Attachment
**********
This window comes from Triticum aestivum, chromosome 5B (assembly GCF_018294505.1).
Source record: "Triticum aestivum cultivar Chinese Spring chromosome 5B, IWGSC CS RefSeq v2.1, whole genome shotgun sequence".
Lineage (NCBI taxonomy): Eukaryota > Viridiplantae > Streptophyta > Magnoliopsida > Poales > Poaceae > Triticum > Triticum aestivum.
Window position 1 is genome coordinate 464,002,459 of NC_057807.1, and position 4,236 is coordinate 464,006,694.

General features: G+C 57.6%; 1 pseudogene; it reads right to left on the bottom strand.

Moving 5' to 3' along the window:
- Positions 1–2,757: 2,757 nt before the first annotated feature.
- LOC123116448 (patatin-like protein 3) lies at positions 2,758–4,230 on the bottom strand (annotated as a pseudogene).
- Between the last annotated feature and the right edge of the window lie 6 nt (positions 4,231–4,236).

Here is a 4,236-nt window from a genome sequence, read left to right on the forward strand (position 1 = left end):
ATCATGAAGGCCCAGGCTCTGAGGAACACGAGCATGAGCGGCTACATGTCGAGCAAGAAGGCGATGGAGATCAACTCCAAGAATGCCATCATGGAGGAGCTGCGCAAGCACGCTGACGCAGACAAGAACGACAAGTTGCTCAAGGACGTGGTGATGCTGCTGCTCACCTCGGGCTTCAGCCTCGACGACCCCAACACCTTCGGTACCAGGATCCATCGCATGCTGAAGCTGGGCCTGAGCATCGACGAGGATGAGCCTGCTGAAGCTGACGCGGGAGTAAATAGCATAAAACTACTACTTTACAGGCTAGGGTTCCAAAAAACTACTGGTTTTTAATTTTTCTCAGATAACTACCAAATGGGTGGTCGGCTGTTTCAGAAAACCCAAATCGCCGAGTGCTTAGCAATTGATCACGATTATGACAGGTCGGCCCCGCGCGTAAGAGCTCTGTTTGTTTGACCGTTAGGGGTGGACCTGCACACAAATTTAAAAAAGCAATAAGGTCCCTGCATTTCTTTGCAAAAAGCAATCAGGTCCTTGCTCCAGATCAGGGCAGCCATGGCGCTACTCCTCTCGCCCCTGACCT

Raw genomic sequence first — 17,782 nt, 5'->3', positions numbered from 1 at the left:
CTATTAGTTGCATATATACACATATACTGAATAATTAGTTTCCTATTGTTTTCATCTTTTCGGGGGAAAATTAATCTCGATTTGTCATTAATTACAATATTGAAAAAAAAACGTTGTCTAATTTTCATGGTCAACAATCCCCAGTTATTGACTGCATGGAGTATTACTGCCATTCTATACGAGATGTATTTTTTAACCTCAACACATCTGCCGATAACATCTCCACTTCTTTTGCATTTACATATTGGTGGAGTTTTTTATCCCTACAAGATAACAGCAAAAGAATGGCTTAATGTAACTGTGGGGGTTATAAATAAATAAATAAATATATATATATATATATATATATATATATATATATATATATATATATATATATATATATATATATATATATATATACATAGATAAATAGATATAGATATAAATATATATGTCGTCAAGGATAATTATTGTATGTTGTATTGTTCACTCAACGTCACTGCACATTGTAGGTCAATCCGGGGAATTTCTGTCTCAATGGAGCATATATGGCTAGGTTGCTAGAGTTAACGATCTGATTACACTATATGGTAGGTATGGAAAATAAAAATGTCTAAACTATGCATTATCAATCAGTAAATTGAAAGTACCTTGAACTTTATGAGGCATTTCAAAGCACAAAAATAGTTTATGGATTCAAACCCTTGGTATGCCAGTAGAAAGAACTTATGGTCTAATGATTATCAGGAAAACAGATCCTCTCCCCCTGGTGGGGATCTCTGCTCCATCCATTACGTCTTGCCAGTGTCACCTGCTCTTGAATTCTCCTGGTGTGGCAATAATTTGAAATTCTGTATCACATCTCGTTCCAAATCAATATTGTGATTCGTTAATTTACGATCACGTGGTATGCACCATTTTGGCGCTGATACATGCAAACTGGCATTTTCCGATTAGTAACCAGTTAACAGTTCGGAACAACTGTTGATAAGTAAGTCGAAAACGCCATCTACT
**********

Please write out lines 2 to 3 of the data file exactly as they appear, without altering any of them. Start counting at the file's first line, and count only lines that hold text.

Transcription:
Source record: "Triticum aestivum cultivar Chinese Spring chromosome 5B, IWGSC CS RefSeq v2.1, whole genome shotgun sequence".
Lineage (NCBI taxonomy): Eukaryota > Viridiplantae > Streptophyta > Magnoliopsida > Poales > Poaceae > Triticum > Triticum aestivum.